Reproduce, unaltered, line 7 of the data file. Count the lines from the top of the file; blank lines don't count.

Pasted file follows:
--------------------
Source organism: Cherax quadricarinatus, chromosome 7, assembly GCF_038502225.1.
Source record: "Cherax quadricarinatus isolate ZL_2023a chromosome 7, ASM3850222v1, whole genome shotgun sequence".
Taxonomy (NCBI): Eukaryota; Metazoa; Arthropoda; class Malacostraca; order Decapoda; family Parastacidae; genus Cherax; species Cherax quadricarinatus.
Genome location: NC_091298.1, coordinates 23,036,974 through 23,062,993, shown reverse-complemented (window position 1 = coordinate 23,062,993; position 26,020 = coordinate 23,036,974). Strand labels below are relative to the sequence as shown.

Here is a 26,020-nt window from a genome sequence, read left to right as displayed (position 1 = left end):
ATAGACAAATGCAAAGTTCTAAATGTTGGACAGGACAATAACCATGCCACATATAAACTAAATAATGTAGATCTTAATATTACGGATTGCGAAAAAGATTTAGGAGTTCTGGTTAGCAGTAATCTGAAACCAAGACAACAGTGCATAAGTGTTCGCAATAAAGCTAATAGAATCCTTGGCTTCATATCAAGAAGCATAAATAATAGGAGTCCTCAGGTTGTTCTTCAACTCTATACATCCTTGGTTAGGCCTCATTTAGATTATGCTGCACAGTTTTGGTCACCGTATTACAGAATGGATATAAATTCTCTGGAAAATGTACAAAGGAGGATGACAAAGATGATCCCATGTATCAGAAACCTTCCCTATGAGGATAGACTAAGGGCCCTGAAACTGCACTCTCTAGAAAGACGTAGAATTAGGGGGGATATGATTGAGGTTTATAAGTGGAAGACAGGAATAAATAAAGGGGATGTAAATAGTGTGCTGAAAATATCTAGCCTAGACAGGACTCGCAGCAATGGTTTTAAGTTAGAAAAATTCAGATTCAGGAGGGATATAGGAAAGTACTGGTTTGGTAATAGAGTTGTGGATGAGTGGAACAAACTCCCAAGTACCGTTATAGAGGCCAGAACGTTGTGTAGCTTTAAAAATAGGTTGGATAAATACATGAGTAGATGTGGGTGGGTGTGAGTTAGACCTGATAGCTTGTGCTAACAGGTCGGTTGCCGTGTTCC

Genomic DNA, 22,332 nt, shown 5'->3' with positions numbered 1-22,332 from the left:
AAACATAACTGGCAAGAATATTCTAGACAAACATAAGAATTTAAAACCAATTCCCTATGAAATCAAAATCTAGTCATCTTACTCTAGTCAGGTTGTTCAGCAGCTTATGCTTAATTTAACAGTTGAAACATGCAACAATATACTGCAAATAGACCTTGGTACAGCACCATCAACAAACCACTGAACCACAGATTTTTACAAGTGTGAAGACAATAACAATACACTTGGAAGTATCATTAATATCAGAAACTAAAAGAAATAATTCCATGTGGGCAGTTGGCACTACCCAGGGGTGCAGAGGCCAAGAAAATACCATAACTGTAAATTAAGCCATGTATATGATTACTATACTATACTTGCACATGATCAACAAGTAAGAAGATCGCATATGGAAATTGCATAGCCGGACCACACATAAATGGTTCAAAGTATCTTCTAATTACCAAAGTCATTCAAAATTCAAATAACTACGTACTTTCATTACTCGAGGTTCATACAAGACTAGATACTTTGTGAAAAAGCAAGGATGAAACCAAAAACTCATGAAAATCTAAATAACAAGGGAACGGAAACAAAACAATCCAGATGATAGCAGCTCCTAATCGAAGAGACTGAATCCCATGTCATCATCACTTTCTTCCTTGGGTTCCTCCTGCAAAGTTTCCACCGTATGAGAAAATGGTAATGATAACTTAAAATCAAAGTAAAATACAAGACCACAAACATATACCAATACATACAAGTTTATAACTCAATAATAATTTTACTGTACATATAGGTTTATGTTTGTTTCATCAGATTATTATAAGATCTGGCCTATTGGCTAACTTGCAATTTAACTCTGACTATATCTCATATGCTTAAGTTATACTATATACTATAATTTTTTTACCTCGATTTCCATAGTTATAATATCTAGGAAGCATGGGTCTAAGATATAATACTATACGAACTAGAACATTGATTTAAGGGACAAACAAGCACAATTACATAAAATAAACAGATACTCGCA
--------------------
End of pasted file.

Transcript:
Genomic DNA, 22,332 nt, shown 5'->3' with positions numbered 1-22,332 from the left: